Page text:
Gilbert Domally, Matthew Keffer, Desmond Gray and company in The Wild Party at Bailiwick Chicago
Danni Smith and company in The Wild Party at Bailiwick Chicago
Danni Smith and Patrick Falcon in The Wild Party at Bailiwick Chicago
Bailiwick Chicago at Victory Gardens Biograph Theater. Music and lyrics by Michael John LaChiusa. Book by LaChiusa and George C. Wolfe. Directed by Brenda Didier. With ensemble cast. Running time: 1hr 45mins; no intermission.
Theater review by Kris Vire
Michael John LaChiusa's 1999 musical jazzes up Joseph Moncure March's Jazz Age narrative poem about a "sexually ambitious" vaudeville dancer, her jealous blackface-comedian lover and the night of bathtub-gin-soaked debauchery they host. (It's not to be confused with Andrew Lippa's same-named musical based on the same poem, which, confusingly enough, premiered in New York in the same season as LaChiusa's did.)
Bailiwick Chicago's new production, directed and choreographed by Brenda Didier, is quite the raucous fete: Featuring white-hot performances from the likes of Danni Smith, Matthew Keffer and Sharriese Hamilton and tight musical direction by Aaron Benham, this stirring, sexy staging might be a new high-water mark for the company that rose from the ashes of the old Bailiwick Rep.
Smith plays Queenie, the (probably bottle) blonde whose "age stood still / and she danced twice a day in the vaudeville," with Keffer as her violent boyfriend Burrs. Fittingly, LaChiusa and George C. Wolfe, the original director and book co-writer, break up much of the nearly sung-through evening into presentational, vaudeville-style scenes; as Burrs suggests a party to end a Sunday-morning row with Queenie, the guests are introduced one by one (or two by two, as the case may be) as if in a parade.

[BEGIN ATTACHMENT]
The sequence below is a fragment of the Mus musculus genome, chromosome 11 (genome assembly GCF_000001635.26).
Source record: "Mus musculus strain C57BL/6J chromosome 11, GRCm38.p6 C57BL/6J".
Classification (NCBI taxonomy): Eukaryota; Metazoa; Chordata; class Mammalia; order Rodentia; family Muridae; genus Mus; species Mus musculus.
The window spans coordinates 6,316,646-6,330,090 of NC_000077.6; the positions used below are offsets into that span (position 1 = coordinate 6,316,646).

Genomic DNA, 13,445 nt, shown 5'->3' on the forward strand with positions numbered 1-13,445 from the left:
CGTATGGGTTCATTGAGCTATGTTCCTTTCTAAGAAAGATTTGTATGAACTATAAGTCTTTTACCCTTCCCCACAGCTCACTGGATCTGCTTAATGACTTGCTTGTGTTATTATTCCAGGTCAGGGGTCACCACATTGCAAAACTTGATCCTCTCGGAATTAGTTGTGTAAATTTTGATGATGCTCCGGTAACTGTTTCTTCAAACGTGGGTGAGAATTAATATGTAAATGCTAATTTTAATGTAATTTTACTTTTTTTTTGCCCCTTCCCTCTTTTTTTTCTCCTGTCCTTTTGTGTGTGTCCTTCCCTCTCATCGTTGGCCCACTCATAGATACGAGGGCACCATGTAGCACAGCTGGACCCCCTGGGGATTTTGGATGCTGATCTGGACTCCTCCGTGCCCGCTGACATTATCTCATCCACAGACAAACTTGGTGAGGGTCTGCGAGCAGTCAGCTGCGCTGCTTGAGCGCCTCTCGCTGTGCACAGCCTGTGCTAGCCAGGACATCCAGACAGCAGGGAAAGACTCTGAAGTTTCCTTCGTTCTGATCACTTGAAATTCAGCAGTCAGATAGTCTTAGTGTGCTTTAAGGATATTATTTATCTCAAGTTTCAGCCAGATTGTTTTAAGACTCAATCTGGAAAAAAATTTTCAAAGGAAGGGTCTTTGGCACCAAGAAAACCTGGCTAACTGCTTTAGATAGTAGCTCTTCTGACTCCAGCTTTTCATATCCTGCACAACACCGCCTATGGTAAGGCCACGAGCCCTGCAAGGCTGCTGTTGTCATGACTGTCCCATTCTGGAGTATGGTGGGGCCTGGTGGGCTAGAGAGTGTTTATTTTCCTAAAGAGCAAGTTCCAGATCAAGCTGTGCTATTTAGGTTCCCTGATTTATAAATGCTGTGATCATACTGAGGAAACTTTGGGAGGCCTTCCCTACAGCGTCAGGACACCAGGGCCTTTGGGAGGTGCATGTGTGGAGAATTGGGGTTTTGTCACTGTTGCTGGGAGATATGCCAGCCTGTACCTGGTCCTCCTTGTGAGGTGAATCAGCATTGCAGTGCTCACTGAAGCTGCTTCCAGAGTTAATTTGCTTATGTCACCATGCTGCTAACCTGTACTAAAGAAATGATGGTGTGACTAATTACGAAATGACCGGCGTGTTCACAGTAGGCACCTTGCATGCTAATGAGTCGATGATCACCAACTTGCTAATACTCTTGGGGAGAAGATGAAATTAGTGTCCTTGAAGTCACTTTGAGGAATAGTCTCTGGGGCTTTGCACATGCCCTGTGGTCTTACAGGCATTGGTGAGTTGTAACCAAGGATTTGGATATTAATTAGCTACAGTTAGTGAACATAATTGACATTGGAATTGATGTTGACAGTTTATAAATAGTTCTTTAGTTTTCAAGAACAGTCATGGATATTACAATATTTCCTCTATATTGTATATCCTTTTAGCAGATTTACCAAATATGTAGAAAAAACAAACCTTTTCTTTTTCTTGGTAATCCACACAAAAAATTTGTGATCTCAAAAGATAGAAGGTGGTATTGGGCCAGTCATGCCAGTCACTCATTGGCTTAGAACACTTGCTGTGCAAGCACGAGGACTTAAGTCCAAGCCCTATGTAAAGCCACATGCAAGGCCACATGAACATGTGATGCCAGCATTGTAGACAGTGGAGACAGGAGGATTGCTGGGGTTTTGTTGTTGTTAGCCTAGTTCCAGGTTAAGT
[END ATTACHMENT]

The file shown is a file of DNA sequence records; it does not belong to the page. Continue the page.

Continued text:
There's Dolores Montoya (Danielle Brothers), the aging diva; Phil and Oscar D'Armano (Gilbert Domally and Desmond Gray), a double act who are either brothers or lovers, or both; "ambisextrous" hustler Jackie (Ryan Lanning); and Burrs's producers, Gold (Jason Richards) and Goldberg (Jason Grimm), who he hopes will take him with them to the Broadway theater they're buying uptown, among many others.
And then there's Kate (Hamilton), Queenie's best frenemy forever, who shows up with a handsome young gigolo named Black (Patrick Falcon) who takes a quick shine to Queenie. (That costume designer Theresa Ham outfits Black and Queenie in complementary black-and-white suggests where this is going, and Burrs won't be happy about it.)
Didier handily manages traffic for the 15 actors, most of whom remain on the Richard Christiansen Theater's small stage through most of the show, so that it feels intimate but never overcrowded, with scenic designer Megan Truscott clearly delineating multiple playing spaces (her set also comes with a very nifty reveal, for a theater at this budget level, as we're transported from vaudeville stage to Harlem apartment).
Dark-eyed Keffer uses the show's Brechtian stylization to his advantage in tracing Burrs's increasingly detached rage. Brothers can't fully escape aping the vocal tics of Eartha Kitt, who originated her role, but Dolores was so clearly written to Kitt's unique locutions you can't really blame her.
If Hamilton and Falcon's characters are perhaps a bit lightly sketched, the actors wring strong impressions out of them. And Smith, who's impressed in a number of roles here and at Theo Ubique in recent years, delivers her best work yet in a flinty, honest (and gorgeously sung) portrayal of a woman who can't quite convince herself she deserves better than she has.
In fact, I'd be hard pressed to name a weak link or moment in this this dazzlingly debauched production. Get your tickets now; this is a party you don't want to be late for.